Conclusion

68      It is important to bear in mind the case-law referred to in paragraph 21 above, pursuant to which, in order to find that there exists a likelihood of confusion for the purposes of Article 8(1)(b) of Regulation No 207/2009, it is not necessary to find that the likelihood exists for the whole of the relevant public. It is sufficient if it exists for a significant part of that public.

69      In the present case, the end-users for whom there exists a certain degree of visual and phonetic similarity between the signs at issue constitute a significant part of the relevant public. For that part of the public, either the conceptual comparison is neutral, or there is a weak conceptual similarity between those signs. The Board of Appeal therefore erred in a manner liable to entail the annulment of the contested decision by finding that the signs at issue were dissimilar, by holding that, as a result, one of the necessary conditions for finding that there is a likelihood of confusion had not been met, and by refraining from carrying out a global assessment of the likelihood of confusion, taking into account all factors relevant to the circumstances of the case. There is, accordingly, no need to rule on the question whether the Board of Appeal’s conclusion that the suffix ‘asa’ is descriptive and that there is no similarity between the signs at issue is correct with regard to medical professionals. Consequently, the first plea in law must be upheld and the contested decision must be annulled on the basis of that plea, without there being any need to examine the other arguments and pleas in law raised by the applicant.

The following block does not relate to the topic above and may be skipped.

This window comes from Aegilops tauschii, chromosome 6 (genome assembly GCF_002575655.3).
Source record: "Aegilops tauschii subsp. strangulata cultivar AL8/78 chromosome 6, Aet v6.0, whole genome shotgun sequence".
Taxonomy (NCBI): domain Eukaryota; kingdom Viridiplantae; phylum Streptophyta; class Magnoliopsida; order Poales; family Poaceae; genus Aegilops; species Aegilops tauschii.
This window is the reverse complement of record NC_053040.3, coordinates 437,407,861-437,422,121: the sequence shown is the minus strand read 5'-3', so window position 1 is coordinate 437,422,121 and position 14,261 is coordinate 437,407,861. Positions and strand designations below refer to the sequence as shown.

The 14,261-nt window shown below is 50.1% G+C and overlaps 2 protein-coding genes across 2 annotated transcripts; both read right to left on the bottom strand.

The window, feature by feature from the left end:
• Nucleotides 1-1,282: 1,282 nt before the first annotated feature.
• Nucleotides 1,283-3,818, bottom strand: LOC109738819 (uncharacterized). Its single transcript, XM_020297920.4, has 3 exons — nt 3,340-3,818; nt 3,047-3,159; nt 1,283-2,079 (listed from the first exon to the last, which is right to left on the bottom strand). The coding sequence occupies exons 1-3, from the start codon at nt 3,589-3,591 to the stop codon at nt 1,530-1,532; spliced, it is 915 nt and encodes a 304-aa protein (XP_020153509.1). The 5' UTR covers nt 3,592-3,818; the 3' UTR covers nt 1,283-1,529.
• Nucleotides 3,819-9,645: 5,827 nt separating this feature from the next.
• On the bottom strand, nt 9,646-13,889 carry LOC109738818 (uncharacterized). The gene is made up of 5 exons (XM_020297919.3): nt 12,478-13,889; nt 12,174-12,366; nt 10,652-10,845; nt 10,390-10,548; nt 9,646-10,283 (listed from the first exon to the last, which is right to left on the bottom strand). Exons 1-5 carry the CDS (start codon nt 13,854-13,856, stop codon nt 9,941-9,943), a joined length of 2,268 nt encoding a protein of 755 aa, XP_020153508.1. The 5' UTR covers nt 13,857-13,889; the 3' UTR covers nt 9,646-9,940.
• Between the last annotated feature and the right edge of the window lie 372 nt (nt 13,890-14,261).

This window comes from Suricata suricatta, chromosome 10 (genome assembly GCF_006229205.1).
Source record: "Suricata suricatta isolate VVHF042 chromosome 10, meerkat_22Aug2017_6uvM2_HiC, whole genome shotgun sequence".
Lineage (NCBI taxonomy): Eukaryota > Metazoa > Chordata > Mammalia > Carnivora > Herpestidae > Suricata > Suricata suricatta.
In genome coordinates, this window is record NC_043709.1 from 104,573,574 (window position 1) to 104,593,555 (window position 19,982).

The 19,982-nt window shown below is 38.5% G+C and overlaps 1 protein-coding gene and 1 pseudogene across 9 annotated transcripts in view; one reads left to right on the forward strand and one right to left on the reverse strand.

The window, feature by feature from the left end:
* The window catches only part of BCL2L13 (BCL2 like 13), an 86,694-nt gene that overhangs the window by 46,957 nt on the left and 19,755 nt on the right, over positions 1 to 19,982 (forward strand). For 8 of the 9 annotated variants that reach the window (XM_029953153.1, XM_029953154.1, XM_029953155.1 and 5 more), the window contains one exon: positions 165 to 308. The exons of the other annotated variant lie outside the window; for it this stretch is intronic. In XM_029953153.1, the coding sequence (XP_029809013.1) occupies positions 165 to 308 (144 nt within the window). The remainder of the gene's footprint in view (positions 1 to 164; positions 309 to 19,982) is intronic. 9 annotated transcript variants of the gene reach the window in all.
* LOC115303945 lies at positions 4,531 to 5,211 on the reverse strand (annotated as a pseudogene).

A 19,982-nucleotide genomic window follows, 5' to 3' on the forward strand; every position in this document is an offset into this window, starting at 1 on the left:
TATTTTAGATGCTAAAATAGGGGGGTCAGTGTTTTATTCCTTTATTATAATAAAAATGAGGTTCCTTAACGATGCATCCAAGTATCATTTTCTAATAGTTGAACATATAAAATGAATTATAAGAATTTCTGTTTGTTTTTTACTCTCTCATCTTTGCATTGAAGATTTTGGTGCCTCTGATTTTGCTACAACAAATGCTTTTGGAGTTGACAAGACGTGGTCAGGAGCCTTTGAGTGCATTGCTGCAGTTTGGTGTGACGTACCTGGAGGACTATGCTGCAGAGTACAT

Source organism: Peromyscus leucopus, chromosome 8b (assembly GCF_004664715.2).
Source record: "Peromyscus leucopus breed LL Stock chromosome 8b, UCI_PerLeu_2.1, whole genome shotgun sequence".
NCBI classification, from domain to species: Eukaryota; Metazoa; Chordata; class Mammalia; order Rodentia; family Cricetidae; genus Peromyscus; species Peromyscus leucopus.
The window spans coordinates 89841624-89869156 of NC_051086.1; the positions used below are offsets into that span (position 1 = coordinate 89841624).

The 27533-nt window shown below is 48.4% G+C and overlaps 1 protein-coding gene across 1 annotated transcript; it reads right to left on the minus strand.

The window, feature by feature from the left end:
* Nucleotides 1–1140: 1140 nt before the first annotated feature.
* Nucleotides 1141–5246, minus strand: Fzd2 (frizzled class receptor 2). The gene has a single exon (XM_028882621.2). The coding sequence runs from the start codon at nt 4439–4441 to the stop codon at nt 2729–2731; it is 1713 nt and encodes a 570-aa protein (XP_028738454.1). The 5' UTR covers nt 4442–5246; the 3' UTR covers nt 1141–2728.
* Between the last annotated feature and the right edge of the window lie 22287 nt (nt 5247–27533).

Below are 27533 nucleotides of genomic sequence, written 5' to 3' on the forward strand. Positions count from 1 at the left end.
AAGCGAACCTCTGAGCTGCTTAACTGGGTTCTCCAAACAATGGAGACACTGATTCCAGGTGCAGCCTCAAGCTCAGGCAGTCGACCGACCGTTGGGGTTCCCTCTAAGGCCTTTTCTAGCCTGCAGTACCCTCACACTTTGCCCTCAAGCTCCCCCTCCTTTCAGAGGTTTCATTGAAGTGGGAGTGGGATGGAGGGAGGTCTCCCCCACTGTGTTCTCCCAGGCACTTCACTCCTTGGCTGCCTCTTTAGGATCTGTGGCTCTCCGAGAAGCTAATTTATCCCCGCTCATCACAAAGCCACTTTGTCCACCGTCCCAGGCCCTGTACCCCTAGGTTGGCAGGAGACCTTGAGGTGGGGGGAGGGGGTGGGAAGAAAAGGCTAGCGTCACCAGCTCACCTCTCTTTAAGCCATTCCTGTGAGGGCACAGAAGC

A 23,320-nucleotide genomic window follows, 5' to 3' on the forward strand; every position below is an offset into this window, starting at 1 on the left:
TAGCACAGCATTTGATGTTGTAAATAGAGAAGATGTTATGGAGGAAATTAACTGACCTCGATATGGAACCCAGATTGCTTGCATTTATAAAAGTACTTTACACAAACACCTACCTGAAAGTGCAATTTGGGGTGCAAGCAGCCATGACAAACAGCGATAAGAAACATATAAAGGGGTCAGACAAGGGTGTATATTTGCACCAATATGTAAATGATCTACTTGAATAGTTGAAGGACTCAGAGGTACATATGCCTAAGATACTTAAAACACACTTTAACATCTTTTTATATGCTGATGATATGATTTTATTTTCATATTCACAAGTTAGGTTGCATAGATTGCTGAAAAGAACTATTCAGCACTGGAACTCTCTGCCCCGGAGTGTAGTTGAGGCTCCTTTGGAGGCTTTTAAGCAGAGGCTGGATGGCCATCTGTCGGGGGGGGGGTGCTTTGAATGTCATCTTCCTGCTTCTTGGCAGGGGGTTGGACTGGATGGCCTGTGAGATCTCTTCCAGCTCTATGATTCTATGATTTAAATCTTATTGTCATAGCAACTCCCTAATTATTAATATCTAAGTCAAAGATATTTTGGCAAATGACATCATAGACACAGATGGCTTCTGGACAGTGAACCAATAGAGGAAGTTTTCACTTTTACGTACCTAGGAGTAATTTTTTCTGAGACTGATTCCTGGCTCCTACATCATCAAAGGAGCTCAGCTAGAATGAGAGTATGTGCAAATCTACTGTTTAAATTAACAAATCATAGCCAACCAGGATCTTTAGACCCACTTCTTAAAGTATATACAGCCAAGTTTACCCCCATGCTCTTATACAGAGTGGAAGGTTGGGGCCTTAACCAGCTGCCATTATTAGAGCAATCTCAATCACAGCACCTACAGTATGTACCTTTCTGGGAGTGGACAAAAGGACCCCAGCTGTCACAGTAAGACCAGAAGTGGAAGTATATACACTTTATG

Costs

70      Under Article 87(2) of the Rules of Procedure of the General Court, the unsuccessful party is to be ordered to pay the costs if they have been applied for in the successful party’s pleadings. In addition, under that provision, where there are several unsuccessful parties the Court is to decide how the costs are to be shared.

71      In the present case, since OHIM and the intervener have been unsuccessful, they must, in accordance with the forms of order sought by the applicant, be ordered to pay, in addition to their own costs, the costs incurred by the applicant.

72      As regards how the costs incurred by the applicant are to be shared, it is appropriate to order OHIM and the intervener each to pay half of those costs.

On those grounds,

THE GENERAL COURT (Fifth Chamber)

hereby:

1.      Annuls the decision of the Fourth Board of Appeal of the Office for Harmonisation in the Internal Market (Trade Marks and Designs) (OHIM) of 6 September 2012 (Case R 1214/2011-4);

2.      Orders OHIM to bear its own costs and to pay half of the costs incurred by Farmaceutisk Laboratorium Ferring A/S;

3.      Orders Tillotts Pharma AG to bear its own costs and to pay half of the costs incurred by Farmaceutisk Laboratorium Ferring.

Dittrich

Schwarcz

Tomljenović

Delivered in open court in Luxembourg on 9 April 2014.

[Signatures]